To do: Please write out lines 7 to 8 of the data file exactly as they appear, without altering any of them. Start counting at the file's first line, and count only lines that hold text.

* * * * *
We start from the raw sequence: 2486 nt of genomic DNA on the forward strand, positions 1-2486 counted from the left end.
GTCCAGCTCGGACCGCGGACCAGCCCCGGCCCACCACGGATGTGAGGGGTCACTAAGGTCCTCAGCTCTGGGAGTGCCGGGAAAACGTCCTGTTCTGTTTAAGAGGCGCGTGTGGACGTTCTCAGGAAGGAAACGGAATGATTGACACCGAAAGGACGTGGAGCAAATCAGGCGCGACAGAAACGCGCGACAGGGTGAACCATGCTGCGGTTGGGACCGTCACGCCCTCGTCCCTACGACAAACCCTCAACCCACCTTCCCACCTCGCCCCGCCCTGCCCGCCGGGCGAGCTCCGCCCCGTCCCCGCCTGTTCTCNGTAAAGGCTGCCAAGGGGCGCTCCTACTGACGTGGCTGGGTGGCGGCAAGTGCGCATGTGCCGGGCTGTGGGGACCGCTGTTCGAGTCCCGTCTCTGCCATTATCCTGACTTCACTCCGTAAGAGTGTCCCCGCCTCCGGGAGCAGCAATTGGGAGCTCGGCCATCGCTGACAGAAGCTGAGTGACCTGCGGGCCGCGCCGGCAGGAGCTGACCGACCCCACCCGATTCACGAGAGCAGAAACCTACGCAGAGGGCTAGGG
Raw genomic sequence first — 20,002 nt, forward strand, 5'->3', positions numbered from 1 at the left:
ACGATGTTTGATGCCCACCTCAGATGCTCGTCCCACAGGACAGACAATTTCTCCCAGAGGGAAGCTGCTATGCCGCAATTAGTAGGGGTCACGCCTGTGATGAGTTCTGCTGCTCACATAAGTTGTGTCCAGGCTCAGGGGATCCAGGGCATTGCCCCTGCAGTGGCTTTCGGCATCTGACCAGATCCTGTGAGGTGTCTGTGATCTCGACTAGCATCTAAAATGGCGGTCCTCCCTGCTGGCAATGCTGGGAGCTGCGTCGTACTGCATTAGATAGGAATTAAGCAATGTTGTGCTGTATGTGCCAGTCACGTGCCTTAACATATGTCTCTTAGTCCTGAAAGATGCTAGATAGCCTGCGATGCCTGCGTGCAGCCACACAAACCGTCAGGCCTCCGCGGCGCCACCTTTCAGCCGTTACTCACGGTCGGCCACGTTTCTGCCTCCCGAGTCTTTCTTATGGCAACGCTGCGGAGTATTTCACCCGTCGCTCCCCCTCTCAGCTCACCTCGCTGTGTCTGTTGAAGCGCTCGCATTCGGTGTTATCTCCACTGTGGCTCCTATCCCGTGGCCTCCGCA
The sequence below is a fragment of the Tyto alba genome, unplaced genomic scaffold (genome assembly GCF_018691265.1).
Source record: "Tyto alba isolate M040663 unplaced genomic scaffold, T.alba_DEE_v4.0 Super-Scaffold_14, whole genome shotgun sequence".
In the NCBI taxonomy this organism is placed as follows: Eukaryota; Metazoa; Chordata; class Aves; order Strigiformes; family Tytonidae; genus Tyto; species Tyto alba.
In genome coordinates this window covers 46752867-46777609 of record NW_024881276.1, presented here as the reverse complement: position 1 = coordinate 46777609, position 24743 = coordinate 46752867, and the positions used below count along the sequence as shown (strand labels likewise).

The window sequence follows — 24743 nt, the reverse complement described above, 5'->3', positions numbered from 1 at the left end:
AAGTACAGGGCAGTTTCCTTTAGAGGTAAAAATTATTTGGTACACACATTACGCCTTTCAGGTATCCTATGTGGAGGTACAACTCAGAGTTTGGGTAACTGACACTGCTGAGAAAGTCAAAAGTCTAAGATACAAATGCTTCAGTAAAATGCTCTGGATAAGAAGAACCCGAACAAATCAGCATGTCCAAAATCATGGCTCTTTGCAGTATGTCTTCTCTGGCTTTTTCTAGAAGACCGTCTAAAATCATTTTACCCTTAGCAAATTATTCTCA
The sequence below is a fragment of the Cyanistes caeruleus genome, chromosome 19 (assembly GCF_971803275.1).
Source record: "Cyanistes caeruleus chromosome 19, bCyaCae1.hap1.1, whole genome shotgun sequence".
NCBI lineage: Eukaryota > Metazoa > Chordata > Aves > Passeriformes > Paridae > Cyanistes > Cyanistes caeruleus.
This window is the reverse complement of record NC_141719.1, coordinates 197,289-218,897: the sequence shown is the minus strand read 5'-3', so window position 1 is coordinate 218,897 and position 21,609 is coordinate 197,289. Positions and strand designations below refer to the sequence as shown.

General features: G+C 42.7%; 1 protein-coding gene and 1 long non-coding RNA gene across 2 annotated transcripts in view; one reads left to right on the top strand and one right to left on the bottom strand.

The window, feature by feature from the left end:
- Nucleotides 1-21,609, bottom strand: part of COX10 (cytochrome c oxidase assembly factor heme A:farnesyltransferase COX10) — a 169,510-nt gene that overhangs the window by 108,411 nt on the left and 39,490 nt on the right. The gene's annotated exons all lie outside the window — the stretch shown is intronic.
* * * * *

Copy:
In the NCBI taxonomy this organism is placed as follows: Eukaryota; Metazoa; Chordata; class Aves; order Strigiformes; family Tytonidae; genus Tyto; species Tyto alba.
In genome coordinates this window covers 46752867-46777609 of record NW_024881276.1, presented here as the reverse complement: position 1 = coordinate 46777609, position 24743 = coordinate 46752867, and the positions used below count along the sequence as shown (strand labels likewise).